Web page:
MAKE YOUR OWN COMPOST? THAT'S HOW YOU DO THAT!

MAKE YOUR OWN COMPOST? THAT'S HOW YOU DO THAT!

 


Composting kitchen and garden waste provides you as a gardener with double profit. Not only is it good for the environment (less waste!), it also provides a cheap and effective soil conditioner for the garden. Besides, it's not that difficult at all.

MAKE YOUR OWN COMPOST? THAT'S HOW YOU DO THAT!

Composting is the natural digestion of organic waste by all kinds of macro- and micro-organisms (insects, worms, fungi and bacteria) . Note: not everything can go on the compost heap. Leaves, ashes, kitchen waste and coffee grounds, hedge waste and pruning twigs, lawn waste and animal manure from herbivores such as chickens, rabbits, cows or horses can be stored on it. Also, don't throw large amounts of the same material on the compost heap at once. Provide variety and mix everything well for quick composting.

FASTER COMPOSTING WITH TOOL

The location and construction of your compost pile affects the process. Our experience shows that composting is faster in a moist shady place. And of course the ingredients matter. However, not all waste digests at the same rate. You can give your compost heap a helping hand to speed up the conversion. You give the organisms that digest the waste extra adapted food.
Ecostyle has several resources that work.

CAN WALNUT LEAVES GO ON THE COMPOST HEAP?

There are several stories about the walnut. Walnut leaves also simply fall on the ground in nature and digest there. So it can't be bad. The myth that walnut leaf is harmful is because walnuts secrete a substance through their roots that prevents the sprouting of other plants. In this way they counter the competition of other species. An odorant is also released via the leaf that repels insects. But the dead leaf no longer contains that substance. So just use.

IS LEAF SOIL DIFFERENT FROM COMPOST?

No, leaf soil is actually exactly the same as compost. Only then are there no other ingredients in the compost than the leaves of trees. Some gardeners and growers prefer to use leaf soil because by definition it does not contain weed seeds and also certain extra nutrients.

CAN YOU MAKE COMPOST FROM OAK LEAF?

Oak leaf, like other tree leaves, can easily be composted. This also happens in nature. The tannic acid only slows down the process a bit. Oak leaf is therefore often composted mixed with other leaf. The same applies (to a lesser extent) to leaves of chestnut, ash, maple, elder, alder, linden, willow, oak, beech and magnolia.
What is also possible: making leaf soil. Stuff the leaf into garbage bags. Tie it up, leave it like that for a year and then you have the most beautiful leaf soil you can imagine. The digestion process takes place automatically in the bags.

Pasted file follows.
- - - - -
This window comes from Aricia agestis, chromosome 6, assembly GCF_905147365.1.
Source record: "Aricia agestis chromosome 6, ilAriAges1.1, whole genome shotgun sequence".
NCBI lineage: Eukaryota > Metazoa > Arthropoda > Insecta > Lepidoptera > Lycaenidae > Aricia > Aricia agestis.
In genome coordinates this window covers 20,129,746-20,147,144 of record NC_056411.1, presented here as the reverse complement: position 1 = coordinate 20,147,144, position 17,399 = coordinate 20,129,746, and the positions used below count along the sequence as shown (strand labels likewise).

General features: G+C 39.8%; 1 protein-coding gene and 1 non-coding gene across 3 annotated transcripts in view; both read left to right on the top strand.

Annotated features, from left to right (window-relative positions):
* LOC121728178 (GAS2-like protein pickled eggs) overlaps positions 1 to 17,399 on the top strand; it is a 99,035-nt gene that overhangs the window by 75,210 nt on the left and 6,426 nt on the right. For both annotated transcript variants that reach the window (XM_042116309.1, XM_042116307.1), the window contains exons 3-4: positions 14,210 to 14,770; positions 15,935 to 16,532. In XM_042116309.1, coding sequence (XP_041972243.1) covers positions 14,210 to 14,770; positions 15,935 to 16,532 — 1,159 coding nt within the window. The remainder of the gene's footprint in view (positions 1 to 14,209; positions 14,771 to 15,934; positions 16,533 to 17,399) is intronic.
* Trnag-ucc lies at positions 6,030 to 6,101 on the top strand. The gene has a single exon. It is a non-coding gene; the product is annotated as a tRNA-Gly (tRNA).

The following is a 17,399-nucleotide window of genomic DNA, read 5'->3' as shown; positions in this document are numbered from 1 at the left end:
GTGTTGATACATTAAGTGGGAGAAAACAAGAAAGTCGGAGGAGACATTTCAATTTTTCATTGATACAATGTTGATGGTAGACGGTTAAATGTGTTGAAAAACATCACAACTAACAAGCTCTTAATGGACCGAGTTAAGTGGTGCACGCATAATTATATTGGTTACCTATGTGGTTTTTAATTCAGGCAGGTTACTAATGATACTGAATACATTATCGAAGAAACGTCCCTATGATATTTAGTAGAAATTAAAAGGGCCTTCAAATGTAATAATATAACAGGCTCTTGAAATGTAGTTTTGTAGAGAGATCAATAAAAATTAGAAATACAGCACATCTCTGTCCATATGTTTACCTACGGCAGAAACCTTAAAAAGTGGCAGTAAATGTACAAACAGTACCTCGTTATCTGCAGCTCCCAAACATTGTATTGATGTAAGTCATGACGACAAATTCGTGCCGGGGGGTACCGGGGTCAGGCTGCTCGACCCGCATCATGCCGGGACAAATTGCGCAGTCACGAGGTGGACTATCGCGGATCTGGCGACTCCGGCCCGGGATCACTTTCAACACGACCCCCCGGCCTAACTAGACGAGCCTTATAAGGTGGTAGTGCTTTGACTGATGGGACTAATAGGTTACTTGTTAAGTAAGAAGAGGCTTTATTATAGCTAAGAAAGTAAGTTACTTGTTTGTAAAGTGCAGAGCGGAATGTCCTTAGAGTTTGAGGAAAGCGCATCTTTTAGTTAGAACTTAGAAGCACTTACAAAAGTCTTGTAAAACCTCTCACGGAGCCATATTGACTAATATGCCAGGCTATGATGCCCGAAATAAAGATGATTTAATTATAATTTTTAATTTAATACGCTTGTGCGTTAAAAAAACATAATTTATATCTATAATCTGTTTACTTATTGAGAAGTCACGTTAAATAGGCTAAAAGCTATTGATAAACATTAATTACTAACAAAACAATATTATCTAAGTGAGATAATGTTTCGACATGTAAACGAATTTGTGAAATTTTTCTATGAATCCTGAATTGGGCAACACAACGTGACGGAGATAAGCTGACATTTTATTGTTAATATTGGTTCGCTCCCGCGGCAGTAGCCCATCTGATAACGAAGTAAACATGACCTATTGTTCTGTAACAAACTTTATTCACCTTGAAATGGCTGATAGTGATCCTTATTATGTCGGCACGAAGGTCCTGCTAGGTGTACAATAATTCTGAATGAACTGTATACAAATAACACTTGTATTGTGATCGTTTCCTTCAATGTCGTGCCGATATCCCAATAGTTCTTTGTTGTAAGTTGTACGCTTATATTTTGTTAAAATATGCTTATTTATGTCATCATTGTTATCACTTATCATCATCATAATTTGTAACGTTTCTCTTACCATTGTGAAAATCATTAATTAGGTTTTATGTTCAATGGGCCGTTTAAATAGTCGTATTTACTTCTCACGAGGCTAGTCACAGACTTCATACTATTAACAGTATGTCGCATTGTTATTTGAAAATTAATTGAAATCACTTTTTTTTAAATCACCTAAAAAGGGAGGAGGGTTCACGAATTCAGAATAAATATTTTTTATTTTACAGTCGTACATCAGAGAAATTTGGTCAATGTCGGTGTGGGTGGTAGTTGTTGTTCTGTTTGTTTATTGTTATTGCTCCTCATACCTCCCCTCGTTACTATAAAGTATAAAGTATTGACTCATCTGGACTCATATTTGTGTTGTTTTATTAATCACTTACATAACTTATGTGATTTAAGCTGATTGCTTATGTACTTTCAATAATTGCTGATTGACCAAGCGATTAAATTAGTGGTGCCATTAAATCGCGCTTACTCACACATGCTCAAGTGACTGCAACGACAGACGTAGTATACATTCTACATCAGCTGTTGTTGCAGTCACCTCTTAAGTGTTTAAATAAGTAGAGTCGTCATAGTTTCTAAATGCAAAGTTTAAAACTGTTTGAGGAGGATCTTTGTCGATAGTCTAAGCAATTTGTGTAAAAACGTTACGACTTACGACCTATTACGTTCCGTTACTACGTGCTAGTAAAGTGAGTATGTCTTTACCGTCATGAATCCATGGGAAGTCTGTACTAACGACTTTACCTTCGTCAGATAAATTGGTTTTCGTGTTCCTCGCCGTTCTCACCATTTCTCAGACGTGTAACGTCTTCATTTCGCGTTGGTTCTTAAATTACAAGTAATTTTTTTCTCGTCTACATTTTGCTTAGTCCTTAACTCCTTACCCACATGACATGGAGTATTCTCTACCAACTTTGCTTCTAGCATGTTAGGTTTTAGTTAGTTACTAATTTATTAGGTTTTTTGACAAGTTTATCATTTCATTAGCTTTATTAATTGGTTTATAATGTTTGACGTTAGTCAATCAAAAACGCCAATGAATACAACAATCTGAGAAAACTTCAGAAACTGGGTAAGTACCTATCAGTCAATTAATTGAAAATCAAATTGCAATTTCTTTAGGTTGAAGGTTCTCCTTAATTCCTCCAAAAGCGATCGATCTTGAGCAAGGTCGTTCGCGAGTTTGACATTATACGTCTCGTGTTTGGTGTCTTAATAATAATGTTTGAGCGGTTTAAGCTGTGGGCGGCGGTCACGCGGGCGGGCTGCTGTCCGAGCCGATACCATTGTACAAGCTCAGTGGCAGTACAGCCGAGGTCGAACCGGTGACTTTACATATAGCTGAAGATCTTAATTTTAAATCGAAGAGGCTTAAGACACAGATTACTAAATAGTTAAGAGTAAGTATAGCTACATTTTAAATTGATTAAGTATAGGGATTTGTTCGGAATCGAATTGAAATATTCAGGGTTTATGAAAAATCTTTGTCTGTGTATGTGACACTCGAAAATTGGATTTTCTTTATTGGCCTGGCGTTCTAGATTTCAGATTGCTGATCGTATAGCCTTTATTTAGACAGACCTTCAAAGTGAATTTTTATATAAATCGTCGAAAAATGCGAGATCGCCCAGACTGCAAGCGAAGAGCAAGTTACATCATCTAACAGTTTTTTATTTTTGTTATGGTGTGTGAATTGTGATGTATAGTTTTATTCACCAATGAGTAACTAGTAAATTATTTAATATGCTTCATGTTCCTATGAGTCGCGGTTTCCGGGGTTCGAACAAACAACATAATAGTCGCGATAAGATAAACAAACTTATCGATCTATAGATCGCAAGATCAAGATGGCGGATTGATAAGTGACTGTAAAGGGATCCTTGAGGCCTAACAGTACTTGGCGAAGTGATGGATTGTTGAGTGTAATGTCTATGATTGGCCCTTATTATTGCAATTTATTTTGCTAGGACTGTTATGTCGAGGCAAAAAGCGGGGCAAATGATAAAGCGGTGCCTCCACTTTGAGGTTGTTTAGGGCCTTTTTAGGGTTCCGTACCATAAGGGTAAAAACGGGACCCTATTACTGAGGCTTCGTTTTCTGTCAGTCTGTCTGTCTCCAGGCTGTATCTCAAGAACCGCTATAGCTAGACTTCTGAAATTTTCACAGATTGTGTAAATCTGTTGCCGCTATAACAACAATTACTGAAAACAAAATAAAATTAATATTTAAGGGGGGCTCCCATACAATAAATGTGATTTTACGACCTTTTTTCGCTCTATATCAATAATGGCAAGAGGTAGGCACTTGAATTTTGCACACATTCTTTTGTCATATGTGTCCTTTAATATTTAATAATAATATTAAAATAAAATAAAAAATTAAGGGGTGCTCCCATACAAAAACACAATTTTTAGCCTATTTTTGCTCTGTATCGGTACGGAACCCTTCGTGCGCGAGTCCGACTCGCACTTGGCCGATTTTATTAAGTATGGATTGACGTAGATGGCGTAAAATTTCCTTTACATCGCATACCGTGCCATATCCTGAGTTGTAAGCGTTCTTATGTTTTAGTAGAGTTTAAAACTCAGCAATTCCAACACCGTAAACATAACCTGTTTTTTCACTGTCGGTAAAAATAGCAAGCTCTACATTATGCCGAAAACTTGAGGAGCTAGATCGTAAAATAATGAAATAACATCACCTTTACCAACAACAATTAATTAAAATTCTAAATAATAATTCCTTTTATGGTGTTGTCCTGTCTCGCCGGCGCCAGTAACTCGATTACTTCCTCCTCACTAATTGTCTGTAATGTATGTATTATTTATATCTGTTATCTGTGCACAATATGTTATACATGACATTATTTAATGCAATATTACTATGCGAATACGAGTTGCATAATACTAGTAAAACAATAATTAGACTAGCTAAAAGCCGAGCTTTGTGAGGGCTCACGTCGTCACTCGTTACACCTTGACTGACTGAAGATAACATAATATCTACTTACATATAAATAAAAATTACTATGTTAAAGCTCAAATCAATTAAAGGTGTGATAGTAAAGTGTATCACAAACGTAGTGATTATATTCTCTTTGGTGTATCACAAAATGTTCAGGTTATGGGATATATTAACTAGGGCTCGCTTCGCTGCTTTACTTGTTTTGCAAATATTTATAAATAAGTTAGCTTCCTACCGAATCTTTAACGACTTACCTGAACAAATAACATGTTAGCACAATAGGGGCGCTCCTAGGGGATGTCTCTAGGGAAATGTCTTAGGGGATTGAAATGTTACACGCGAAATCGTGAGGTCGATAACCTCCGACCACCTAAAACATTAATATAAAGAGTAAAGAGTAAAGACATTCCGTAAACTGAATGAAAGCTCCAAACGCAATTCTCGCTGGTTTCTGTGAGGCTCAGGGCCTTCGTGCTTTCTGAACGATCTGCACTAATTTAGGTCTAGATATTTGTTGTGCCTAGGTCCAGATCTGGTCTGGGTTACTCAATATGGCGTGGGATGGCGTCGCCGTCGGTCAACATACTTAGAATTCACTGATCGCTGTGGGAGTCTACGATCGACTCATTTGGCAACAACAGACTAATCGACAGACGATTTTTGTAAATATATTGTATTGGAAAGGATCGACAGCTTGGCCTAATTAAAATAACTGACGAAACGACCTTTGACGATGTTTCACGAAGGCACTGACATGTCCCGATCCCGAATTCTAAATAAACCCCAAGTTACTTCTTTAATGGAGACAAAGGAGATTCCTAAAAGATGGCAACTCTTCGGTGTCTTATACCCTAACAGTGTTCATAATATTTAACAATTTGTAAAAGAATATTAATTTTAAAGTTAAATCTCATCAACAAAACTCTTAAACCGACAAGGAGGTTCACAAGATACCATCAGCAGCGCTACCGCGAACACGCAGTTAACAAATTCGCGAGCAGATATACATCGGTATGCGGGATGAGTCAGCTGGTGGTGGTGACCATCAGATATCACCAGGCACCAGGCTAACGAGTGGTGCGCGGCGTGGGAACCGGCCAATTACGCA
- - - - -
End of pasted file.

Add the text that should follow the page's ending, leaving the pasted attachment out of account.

WHAT IS THE NUTRITIONAL VALUE OF COMPOST?

That's hard to say. In fact, with the homemade compost you give back the nutrition that your garden has 'supplied'. An advantage of this is that your garden remains somewhat in balance. But if your plants require certain nutrients, you have to administer them separately. On the other hand, our experience is that homemade (varied) compost is by definition nutritious and good for all kinds of soil processes.

BUILDING A COMPOST HEAP

Creating a compost site is very simple. You choose a shady place at the edge of your garden, under the trees or between the bushes. If you opt for a sleek construction with posts, mesh and slats, it doesn't matter at all that you can see it. You can also grow some plants against it.
We have made a compost place out of metal grids. When the 'heap' is full and not yet digested, we cut the grids and make a new one in a different place.
Provide variety in the 'bak'. The more different leaf and vegetable and fruit waste, the better the composting process. It helps if you poke through the waste with a fork from time to time.

 

BUY A COMPOST BIN

That is of course also possible. Compost barrels and bins come in all kinds of colors, sizes and designs. From old and familiar to modern design. There are not a lot of advantages compared to a self-built open construction, but also not many reservations. In a closed space (which can also be a plastic bag) it goes a bit faster. We simply like the most natural place possible. Also because all kinds of critters can hide in it. But if you don't want odors and no rats or otherwise, a closed facility is the best choice.

PRODUCTS THAT ARE CERTAINLY NOT SUITABLE FOR COMPOSTING YOURSELF

  • Cooked food (attract pests)
  • Meat, fish or cheese remnants (ditto)
  • Plant remains that contain disease (fungi, etc.)
  • Weeds with lots of seeds
  • Perennial weeds, such as ground elder, nursery grass, clover, etc.
  • Plant residues that still contain pesticides
  • Wood shavings and sawdust treated with a preservative
  • glossy paper
  • Paper diapers
  • Citrus peels (often also treated with chemicals)
  • Coal ash (wood ash from untreated wood is allowed)
  • Material that is too coarse (then shred first)
  • Dust from the vacuum cleaner
  • Cat litter and bird cage litter (possible spread of germs)
  • Non-degradable material, such as plastic
  • Fabrics, such as wool or cotton
  • Animal waste, attracts vermin
  • Plant waste that has been affected by fungus or diseases, for example by clubroot
  • Weeds that may contain seeds
  • Old bread
  • Cheese residues also attract vermin and the plastic crusts do not digest
  • Ashes from smoking articles (cigars, cigarettes)
  • Potato skins (if treated with anti-sprouting agents)
  • Peels of citrus fruits and bananas (which are also often treated with chemicals)

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